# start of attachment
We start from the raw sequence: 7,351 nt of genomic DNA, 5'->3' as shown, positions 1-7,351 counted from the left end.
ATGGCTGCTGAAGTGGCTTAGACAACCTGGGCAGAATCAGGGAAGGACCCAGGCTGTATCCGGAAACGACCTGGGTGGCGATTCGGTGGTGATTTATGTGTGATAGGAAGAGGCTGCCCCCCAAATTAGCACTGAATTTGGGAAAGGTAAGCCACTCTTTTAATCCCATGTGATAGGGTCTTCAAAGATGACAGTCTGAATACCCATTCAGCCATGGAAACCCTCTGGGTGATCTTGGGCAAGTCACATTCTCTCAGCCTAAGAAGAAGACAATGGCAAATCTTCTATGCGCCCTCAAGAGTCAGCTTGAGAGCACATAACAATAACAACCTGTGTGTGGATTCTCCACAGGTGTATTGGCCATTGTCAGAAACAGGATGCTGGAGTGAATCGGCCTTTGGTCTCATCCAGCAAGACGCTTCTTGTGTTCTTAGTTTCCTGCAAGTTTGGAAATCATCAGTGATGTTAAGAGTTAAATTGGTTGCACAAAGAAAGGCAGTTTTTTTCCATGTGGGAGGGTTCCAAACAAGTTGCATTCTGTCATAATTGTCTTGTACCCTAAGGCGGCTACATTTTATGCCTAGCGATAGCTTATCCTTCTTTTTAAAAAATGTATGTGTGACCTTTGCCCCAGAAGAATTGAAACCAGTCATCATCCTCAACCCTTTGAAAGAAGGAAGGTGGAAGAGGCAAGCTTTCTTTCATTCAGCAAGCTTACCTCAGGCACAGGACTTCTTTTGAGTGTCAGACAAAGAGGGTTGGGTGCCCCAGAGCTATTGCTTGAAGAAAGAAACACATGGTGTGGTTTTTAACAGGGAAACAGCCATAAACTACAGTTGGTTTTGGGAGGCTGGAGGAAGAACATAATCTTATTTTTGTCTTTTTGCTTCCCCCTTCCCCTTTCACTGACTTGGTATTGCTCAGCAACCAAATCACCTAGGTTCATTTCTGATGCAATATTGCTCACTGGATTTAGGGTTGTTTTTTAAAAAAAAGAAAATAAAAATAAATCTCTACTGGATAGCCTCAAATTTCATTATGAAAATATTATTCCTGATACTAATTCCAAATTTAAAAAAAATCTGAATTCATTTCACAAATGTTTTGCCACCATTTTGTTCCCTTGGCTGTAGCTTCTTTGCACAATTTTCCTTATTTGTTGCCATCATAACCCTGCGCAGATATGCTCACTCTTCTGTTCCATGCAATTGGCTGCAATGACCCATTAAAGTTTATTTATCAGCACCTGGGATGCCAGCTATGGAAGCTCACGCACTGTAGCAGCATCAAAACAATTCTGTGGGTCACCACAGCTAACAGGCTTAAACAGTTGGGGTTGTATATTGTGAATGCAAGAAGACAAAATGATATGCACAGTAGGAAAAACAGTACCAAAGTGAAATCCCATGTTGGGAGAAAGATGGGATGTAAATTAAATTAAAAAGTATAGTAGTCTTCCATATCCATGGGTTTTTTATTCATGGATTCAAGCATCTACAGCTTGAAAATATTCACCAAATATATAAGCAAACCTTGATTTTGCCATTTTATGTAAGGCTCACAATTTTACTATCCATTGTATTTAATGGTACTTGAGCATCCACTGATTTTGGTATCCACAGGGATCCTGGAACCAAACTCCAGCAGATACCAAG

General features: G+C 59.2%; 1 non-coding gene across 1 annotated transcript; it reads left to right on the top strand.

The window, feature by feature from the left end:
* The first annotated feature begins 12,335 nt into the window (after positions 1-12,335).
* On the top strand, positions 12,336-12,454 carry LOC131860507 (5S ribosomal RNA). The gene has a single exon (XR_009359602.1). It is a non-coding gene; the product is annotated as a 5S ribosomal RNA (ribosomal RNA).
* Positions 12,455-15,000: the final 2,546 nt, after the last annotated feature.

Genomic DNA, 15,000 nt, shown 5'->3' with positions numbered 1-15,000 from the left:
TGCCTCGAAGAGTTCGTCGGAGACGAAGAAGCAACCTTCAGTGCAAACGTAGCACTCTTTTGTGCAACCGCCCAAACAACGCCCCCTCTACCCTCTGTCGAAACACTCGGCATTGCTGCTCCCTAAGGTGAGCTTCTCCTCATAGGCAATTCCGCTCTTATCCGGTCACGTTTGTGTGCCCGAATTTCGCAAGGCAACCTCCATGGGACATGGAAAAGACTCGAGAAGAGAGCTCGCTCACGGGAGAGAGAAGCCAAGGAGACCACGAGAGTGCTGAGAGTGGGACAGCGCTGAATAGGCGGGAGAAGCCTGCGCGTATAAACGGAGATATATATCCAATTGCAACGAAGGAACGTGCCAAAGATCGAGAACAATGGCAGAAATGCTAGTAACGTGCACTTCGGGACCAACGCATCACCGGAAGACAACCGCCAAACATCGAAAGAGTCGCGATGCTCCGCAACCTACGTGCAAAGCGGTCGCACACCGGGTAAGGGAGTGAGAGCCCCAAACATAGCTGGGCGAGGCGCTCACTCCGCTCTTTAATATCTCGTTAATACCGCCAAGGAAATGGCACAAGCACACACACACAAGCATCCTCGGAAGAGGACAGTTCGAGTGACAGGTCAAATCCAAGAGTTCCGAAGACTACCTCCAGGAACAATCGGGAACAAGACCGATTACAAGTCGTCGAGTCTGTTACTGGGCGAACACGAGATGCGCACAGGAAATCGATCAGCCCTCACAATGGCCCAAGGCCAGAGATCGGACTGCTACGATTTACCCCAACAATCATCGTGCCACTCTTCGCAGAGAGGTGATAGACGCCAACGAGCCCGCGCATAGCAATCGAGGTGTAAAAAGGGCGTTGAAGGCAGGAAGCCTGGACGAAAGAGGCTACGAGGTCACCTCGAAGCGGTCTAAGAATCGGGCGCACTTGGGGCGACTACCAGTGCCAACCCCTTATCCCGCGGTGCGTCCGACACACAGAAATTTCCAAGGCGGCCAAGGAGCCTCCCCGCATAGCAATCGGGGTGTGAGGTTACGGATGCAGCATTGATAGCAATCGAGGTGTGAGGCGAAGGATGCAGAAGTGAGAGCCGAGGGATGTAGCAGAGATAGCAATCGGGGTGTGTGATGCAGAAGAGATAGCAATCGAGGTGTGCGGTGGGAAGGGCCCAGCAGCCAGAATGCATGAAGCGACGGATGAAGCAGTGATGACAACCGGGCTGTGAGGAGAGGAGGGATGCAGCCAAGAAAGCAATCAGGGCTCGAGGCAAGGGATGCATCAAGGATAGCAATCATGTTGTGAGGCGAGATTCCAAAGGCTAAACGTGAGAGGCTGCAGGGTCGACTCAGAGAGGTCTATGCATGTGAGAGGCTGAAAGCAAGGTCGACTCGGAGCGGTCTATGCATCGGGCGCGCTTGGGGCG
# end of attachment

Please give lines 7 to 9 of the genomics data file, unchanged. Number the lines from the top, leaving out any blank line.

* Positions 12,455-15,000: the final 2,546 nt, after the last annotated feature.

Genomic DNA, 15,000 nt, shown 5'->3' with positions numbered 1-15,000 from the left:
TGCCTCGAAGAGTTCGTCGGAGACGAAGAAGCAACCTTCAGTGCAAACGTAGCACTCTTTTGTGCAACCGCCCAAACAACGCCCCCTCTACCCTCTGTCGAAACACTCGGCATTGCTGCTCCCTAAGGTGAGCTTCTCCTCATAGGCAATTCCGCTCTTATCCGGTCACGTTTGTGTGCCCGAATTTCGCAAGGCAACCTCCATGGGACATGGAAAAGACTCGAGAAGAGAGCTCGCTCACGGGAGAGAGAAGCCAAGGAGACCACGAGAGTGCTGAGAGTGGGACAGCGCTGAATAGGCGGGAGAAGCCTGCGCGTATAAACGGAGATATATATCCAATTGCAACGAAGGAACGTGCCAAAGATCGAGAACAATGGCAGAAATGCTAGTAACGTGCACTTCGGGACCAACGCATCACCGGAAGACAACCGCCAAACATCGAAAGAGTCGCGATGCTCCGCAACCTACGTGCAAAGCGGTCGCACACCGGGTAAGGGAGTGAGAGCCCCAAACATAGCTGGGCGAGGCGCTCACTCCGCTCTTTAATATCTCGTTAATACCGCCAAGGAAATGGCACAAGCACACACACACAAGCATCCTCGGAAGAGGACAGTTCGAGTGACAGGTCAAATCCAAGAGTTCCGAAGACTACCTCCAGGAACAATCGGGAACAAGACCGATTACAAGTCGTCGAGTCTGTTACTGGGCGAACACGAGATGCGCACAGGAAATCGATCAGCCCTCACAATGGCCCAAGGCCAGAGATCGGACTGCTACGATTTACCCCAACAATCATCGTGCCACTCTTCGCAGAGAGGTGATAGACGCCAACGAGCCCGCGCATAGCAATCGAGGTGTAAAAAGGGCGTTGAAGGCAGGAAGCCTGGACGAAAGAGGCTACGAGGTCACCTCGAAGCGGTCTAAGAATCGGGCGCACTTGGGGCGACTACCAGTGCCAACCCCTTATCCCGCGGTGCGTCCGACACACAGAAATTTCCAAGGCGGCCAAGGAGCCTCCCCGCATAGCAATCGGGGTGTGAGGTTACGGATGCAGCATTGATAGCAATCGAGGTGTGAGGCGAAGGATGCAGAAGTGAGAGCCGAGGGATGTAGCAGAGATAGCAATCGGGGTGTGTGATGCAGAAGAGATAGCAATCGAGGTGTGCGGTGGGAAGGGCCCAGCAGCCAGAATGCATGAAGCGACGGATGAAGCAGTGATGACAACCGGGCTGTGAGGAGAGGAGGGATGCAGCCAAGAAAGCAATCAGGGCTCGAGGCAAGGGATGCATCAAGGATAGCAATCATGTTGTGAGGCGAGATTCCAAAGGCTAAACGTGAGAGGCTGCAGGGTCGACTCAGAGAGGTCTATGCATGTGAGAGGCTGAAAGCAAGGTCGACTCGGAGCGGTCTATGCATCGGGCGCGCTTGGGGCG